|2nd Battalion 5th Marines|
|Branch||United States Marine Corps|
|Role||Locate, close with and destroy the enemy by fire and maneuver|
5th Marine Regiment|
1st Marine Division
|Garrison/HQ||Marine Corps Base Camp Pendleton|
World War I|
* Battle of Belleau Wood
* Meuse-Argonne Offensive
World War II
* Battle of Guadalcanal
* Battle of Edson's Ridge
* Cape Gloucester
* Battle of Peleliu
* Battle of Okinawa
* Battle of Pusan Perimeter
* Battle of Inchon
* Battle of Chosin Reservoir
* Operation Union II
* Battle of Hue
Operation Desert Storm
Operation Iraqi Freedom
* 2003 invasion of Iraq
* Battle of Ramadi (2004)
|LtCol Timothy Bairstow|
2nd Battalion 5th Marines (2/5) is an infantry battalion in the United States Marine Corps consisting of approximately 800 Marines and Sailors. They are based out of Marine Corps Base Camp Pendleton, California and fall under the command of the 5th Marine Regiment and the 1st Marine Division. The battalion has seen combat in World War I, World War II, the Korean War, the Vietnam War and the Gulf War and has deployed many times in support of Operation Iraqi Freedom and the current War on Terror.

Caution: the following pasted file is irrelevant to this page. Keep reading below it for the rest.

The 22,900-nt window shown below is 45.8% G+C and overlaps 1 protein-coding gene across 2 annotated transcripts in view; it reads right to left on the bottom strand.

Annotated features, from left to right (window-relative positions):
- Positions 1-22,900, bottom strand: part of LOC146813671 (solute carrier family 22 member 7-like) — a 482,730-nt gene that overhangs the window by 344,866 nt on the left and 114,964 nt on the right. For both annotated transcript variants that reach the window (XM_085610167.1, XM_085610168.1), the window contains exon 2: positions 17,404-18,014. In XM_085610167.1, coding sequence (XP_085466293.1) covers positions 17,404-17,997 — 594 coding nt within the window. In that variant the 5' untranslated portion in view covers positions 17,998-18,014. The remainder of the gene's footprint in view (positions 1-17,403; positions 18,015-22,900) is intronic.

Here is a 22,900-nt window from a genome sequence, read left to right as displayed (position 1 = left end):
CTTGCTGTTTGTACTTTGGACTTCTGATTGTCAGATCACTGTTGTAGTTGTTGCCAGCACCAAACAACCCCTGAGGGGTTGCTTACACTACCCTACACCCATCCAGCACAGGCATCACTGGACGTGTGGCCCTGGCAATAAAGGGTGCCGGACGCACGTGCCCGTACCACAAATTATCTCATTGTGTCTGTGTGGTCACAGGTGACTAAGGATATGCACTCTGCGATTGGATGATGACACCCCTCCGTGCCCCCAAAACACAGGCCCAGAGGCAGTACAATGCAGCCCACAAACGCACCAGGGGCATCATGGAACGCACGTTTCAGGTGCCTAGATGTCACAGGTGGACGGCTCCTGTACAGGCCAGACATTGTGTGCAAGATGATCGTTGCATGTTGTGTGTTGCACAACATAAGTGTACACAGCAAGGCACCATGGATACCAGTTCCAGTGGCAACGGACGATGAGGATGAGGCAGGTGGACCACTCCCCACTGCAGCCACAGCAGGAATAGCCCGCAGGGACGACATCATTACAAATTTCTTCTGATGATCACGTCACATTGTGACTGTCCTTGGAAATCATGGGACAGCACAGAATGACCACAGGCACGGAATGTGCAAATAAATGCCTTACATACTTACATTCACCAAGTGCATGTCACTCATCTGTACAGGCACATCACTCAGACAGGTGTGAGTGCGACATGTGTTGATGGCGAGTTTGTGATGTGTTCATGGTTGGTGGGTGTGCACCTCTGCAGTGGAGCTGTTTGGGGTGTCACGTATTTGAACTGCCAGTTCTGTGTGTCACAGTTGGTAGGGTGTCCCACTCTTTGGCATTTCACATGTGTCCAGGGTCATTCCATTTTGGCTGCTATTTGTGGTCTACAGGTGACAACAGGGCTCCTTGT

2/5 is the most highly decorated battalion in the Marine Corps and their motto, "Retreat, Hell!", comes from the French trenches of World War I, when a Marine officer named Lloyd W. Williams was ordered to retreat and replied, "Retreat? Hell, we just got here!"
History[edit | edit source]
Early history[edit | edit source]
2nd Battalion 5th Marines was formed on July 1, 1914 and immediately sailed to the Caribbean to quell political turmoil in the Dominican Republic and Haiti. In June 1917, as part of the United States' entry into World War I, the battalion sailed for France with the rest of the 5th Marine Regiment and the American Expeditionary Force . At the time the battalion was composed of four companies; the 18th, 43rd, 51st and 55th. They fought during the Battle of Belleau Wood, Soissons, and the Meuse-Argonne campaign and were twice awarded the French Croix de guerre with Palm. To this day, members of the Battalion wear the French Fourragère representing this award. Following the armistice of 1918, 2nd Battalion, 5th Marines was assigned to occupation duties in Germany until their return to Quantico, Virginia in August 1919.